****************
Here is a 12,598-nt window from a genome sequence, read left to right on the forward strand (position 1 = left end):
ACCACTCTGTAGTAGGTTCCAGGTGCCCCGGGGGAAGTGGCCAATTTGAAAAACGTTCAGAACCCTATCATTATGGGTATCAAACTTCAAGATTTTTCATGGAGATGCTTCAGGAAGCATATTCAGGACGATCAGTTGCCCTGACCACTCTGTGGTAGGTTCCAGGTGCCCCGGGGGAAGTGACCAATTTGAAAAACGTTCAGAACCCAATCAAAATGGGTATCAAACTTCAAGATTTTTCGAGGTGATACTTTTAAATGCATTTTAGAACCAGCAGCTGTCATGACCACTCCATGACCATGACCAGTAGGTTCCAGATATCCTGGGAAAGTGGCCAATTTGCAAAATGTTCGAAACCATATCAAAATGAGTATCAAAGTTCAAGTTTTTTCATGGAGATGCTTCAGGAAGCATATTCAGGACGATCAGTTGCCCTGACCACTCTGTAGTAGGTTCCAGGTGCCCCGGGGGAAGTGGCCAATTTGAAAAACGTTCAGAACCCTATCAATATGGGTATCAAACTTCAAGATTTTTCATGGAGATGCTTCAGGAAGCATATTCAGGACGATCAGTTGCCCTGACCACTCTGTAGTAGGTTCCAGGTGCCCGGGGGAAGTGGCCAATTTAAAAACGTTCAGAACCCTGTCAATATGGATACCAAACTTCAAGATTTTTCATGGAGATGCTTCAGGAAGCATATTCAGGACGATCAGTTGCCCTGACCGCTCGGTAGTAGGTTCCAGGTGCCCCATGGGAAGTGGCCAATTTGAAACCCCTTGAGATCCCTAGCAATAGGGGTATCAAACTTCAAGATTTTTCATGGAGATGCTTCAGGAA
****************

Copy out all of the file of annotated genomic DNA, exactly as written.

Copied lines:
Here is a 12,598-nt window from a genome sequence, read left to right on the forward strand (position 1 = left end):
ACCACTCTGTAGTAGGTTCCAGGTGCCCCGGGGGAAGTGGCCAATTTGAAAAACGTTCAGAACCCTATCATTATGGGTATCAAACTTCAAGATTTTTCATGGAGATGCTTCAGGAAGCATATTCAGGACGATCAGTTGCCCTGACCACTCTGTGGTAGGTTCCAGGTGCCCCGGGGGAAGTGACCAATTTGAAAAACGTTCAGAACCCAATCAAAATGGGTATCAAACTTCAAGATTTTTCGAGGTGATACTTTTAAATGCATTTTAGAACCAGCAGCTGTCATGACCACTCCATGACCATGACCAGTAGGTTCCAGATATCCTGGGAAAGTGGCCAATTTGCAAAATGTTCGAAACCATATCAAAATGAGTATCAAAGTTCAAGTTTTTTCATGGAGATGCTTCAGGAAGCATATTCAGGACGATCAGTTGCCCTGACCACTCTGTAGTAGGTTCCAGGTGCCCCGGGGGAAGTGGCCAATTTGAAAAACGTTCAGAACCCTATCAATATGGGTATCAAACTTCAAGATTTTTCATGGAGATGCTTCAGGAAGCATATTCAGGACGATCAGTTGCCCTGACCACTCTGTAGTAGGTTCCAGGTGCCCGGGGGAAGTGGCCAATTTAAAAACGTTCAGAACCCTGTCAATATGGATACCAAACTTCAAGATTTTTCATGGAGATGCTTCAGGAAGCATATTCAGGACGATCAGTTGCCCTGACCGCTCGGTAGTAGGTTCCAGGTGCCCCATGGGAAGTGGCCAATTTGAAACCCCTTGAGATCCCTAGCAATAGGGGTATCAAACTTCAAGATTTTTCATGGAGATGCTTCAGGAA